Gabriela Byrne on the personal and community impact of pokies.

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Anne Tuohey.

There is something extremely powerful about hearing a first-hand account of a person’s story of hardship and how they overcame this adversity. When that person then also uses this experience to help thousands of others, it is truly inspiring.

SPC members and friends were treated to a fascinating insight into the personal world of pokies addiction by Gabriela Byrne, who was addicted to pokies for several years when the machines were first introduced in Victoria.

Poker Machine
Photo courtesy yum9me. flickr cc

Gabriela discussed some of the features common to all addictions, describing the adrenalin rush she gained from entering a pokies venue as akin to injecting heroin for a drug addict.

For the uninitiated, it was illuminating to hear Gabriela explain that the rush comes not from winning per-se, but from needing to seek out and anticipate this rush. The machines are carefully designed to feed this need, with the companies which own the machines employing psychologists to fine-tune strategies continually to heighten this anticipation and trance-like zone. The lighting, the tunes the machines emit when there is a win, all operate subliminally to put the player into a receptive zone.

Gabriela spoke poignantly about the impact on her family as well as on the broader community. In addition to revealing the emotional burden, she talked about the effect on local businesses she had previously patronised as she poured money into the machines which she would otherwise have spent on shopping.

She broke free of what she described as her “love affair with the pokies” by developing her own self-help, ‘Free Yourself’ approach. This model, developed into a program available as a DVD and a book, has helped thousands of pokies victims.

Relapse is a normal part of the process of recovery, and Gabriela recognised that, to succeed, it was critical to learn to reduce the likelihood of relapse . The pull to return to the pokies remains ever strong, particularly if the victim has not replaced this so-called recreational pursuit with a meaningful pastime. This contributed to Gabi’s determination to establish a place to which people could go to socialise, enjoy each other’s company, and engage in some activities.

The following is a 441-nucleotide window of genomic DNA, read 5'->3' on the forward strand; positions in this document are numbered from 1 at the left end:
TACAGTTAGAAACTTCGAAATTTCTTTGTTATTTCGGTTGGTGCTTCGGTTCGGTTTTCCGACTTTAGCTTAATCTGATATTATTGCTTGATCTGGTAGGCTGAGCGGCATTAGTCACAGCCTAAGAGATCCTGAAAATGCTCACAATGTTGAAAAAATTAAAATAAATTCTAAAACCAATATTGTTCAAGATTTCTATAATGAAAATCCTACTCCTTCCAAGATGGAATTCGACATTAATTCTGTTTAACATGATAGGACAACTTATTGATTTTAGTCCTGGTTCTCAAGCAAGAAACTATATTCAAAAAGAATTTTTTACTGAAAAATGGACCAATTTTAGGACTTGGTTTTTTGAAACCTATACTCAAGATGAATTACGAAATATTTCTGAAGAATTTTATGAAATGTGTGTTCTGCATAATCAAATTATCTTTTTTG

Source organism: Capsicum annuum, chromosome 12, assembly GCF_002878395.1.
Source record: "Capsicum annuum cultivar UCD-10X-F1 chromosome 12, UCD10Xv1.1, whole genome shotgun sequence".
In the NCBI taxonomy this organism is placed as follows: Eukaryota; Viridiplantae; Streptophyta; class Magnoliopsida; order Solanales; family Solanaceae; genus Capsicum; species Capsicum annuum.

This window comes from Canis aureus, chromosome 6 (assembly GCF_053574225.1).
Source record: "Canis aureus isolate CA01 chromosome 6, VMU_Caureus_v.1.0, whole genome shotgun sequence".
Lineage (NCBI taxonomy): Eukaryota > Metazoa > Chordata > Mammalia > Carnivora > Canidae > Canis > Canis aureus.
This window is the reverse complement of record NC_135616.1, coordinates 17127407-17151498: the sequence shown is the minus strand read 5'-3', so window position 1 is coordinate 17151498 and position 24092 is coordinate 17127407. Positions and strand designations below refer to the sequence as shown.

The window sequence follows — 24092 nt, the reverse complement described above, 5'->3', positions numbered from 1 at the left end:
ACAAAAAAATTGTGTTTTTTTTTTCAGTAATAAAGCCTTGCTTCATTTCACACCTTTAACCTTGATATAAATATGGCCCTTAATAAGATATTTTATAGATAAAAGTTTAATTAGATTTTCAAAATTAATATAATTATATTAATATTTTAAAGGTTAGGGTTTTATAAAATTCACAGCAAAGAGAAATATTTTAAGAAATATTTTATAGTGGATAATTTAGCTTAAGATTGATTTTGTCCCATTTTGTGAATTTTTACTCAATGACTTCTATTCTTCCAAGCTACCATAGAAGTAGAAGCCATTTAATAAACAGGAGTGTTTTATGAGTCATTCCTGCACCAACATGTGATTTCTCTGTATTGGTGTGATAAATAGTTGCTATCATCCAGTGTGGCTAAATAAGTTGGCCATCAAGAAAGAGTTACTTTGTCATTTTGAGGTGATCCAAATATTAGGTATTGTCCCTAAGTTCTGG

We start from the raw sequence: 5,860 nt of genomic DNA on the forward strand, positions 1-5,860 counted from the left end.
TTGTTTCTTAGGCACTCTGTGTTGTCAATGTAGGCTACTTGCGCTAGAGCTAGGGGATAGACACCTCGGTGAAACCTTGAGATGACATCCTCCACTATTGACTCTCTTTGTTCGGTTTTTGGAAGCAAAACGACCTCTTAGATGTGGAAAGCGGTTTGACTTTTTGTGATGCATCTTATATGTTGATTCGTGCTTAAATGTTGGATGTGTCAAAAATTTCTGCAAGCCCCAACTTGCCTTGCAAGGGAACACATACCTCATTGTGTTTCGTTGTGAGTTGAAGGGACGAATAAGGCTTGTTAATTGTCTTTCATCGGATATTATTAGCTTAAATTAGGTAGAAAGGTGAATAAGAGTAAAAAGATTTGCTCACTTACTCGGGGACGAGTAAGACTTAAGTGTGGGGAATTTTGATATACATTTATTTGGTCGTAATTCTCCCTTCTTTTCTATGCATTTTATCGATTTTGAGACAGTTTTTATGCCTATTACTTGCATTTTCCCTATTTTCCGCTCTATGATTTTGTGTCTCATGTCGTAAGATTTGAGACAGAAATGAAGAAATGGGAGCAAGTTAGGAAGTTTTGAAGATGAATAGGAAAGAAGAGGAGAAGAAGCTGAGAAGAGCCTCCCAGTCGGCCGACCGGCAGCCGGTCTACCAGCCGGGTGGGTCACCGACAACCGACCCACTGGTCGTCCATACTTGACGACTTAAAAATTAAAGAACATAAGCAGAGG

A few years ago, she set up such a place in Lilydale called The Chapel which was successfully run as a not-for-profit social enterprise. Approximately 70 people volunteered – many pokies addicts and former addicts, but also people wanting to make a difference – to provide meals and entertainment. While this was successful, the premises were sold, and Gabi has continued to pursue other possibilities to establish what she calls ‘A Third Place’, a place away from home and work, where people can enjoy others company in a convivial setting.

Gabriela is currently project manager for a program entitled MoreConnect, established at the City of Moreland. Participants are people with pokies addiction issues as well as non-addicts, and they participate in recreation and social activities over a number of months. The intention is that these activities provide an alternative activity through long-term sustainable participation. These initiatives are proving to be successful in breaking the cycle of addiction and relapse.

Gabi’s quest is to find alternative funders to increase the number of these programs, which are very cost effective due to the considerable contribution by volunteers.

The machines are deliberately concentrated in lower socio-economic areas, meaning that as a form of government revenue the citizens of Victoria rely on approximately 13% of all State revenue coming from the pockets of those who can least afford it. This makes pokies revenue the most regressive form of taxation.

Gabriela is active at all levels of the community. She supports Independent Andrew Willkie’s bid for mandatory pre-commitment and a reduction from $5 to $1 bet limits. She believes that, if these measures had been in place for her, they would have reduced the harm caused to her and her family through her addiction.

The Federal Government will put before Parliament its revised legislation, having abandoned Wilkie’s initial demand. After hearing such damning evidence from someone so harmed by this product, it seems inadmissible that the Government is seeking to water down measures shown to be effective tools in alleviating pokies addiction.

It was a truly inspirational and convivial evening, with Gabriela remaining for refreshments and discussion with attendees.

We wish Gabriela every success in her ongoing cause, and thank her sincerely for providing such an informative and engaging discussion.

Gabriela’s self-help book and DVD, Free yourself, is available online from or by contacting Gabriela on 0414 844 387.

Click HERE to listen to an audio podcast of the event.

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